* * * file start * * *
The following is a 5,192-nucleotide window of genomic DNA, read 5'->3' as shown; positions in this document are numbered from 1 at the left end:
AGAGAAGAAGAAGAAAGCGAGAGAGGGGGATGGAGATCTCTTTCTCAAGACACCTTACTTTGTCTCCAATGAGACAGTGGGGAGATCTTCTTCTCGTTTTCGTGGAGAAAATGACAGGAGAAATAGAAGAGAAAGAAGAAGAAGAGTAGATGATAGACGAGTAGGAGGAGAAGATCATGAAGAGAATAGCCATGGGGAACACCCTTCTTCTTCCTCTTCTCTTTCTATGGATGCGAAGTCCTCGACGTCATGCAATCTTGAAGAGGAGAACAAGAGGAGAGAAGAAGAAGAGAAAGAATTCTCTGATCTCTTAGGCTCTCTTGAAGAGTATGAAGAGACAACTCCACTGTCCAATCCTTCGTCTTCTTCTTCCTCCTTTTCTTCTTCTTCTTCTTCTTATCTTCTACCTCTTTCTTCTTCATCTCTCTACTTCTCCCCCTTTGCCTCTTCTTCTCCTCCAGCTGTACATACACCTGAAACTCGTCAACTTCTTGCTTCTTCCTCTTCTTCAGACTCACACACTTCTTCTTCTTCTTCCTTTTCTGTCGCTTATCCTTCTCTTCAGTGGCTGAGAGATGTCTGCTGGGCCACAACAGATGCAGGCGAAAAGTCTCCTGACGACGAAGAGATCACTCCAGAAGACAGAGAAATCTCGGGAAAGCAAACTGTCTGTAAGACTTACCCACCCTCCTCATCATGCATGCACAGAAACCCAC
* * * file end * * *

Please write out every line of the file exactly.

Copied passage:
The following is a 5,192-nucleotide window of genomic DNA, read 5'->3' as shown; positions in this document are numbered from 1 at the left end:
AGAGAAGAAGAAGAAAGCGAGAGAGGGGGATGGAGATCTCTTTCTCAAGACACCTTACTTTGTCTCCAATGAGACAGTGGGGAGATCTTCTTCTCGTTTTCGTGGAGAAAATGACAGGAGAAATAGAAGAGAAAGAAGAAGAAGAGTAGATGATAGACGAGTAGGAGGAGAAGATCATGAAGAGAATAGCCATGGGGAACACCCTTCTTCTTCCTCTTCTCTTTCTATGGATGCGAAGTCCTCGACGTCATGCAATCTTGAAGAGGAGAACAAGAGGAGAGAAGAAGAAGAGAAAGAATTCTCTGATCTCTTAGGCTCTCTTGAAGAGTATGAAGAGACAACTCCACTGTCCAATCCTTCGTCTTCTTCTTCCTCCTTTTCTTCTTCTTCTTCTTCTTATCTTCTACCTCTTTCTTCTTCATCTCTCTACTTCTCCCCCTTTGCCTCTTCTTCTCCTCCAGCTGTACATACACCTGAAACTCGTCAACTTCTTGCTTCTTCCTCTTCTTCAGACTCACACACTTCTTCTTCTTCTTCCTTTTCTGTCGCTTATCCTTCTCTTCAGTGGCTGAGAGATGTCTGCTGGGCCACAACAGATGCAGGCGAAAAGTCTCCTGACGACGAAGAGATCACTCCAGAAGACAGAGAAATCTCGGGAAAGCAAACTGTCTGTAAGACTTACCCACCCTCCTCATCATGCATGCACAGAAACCCAC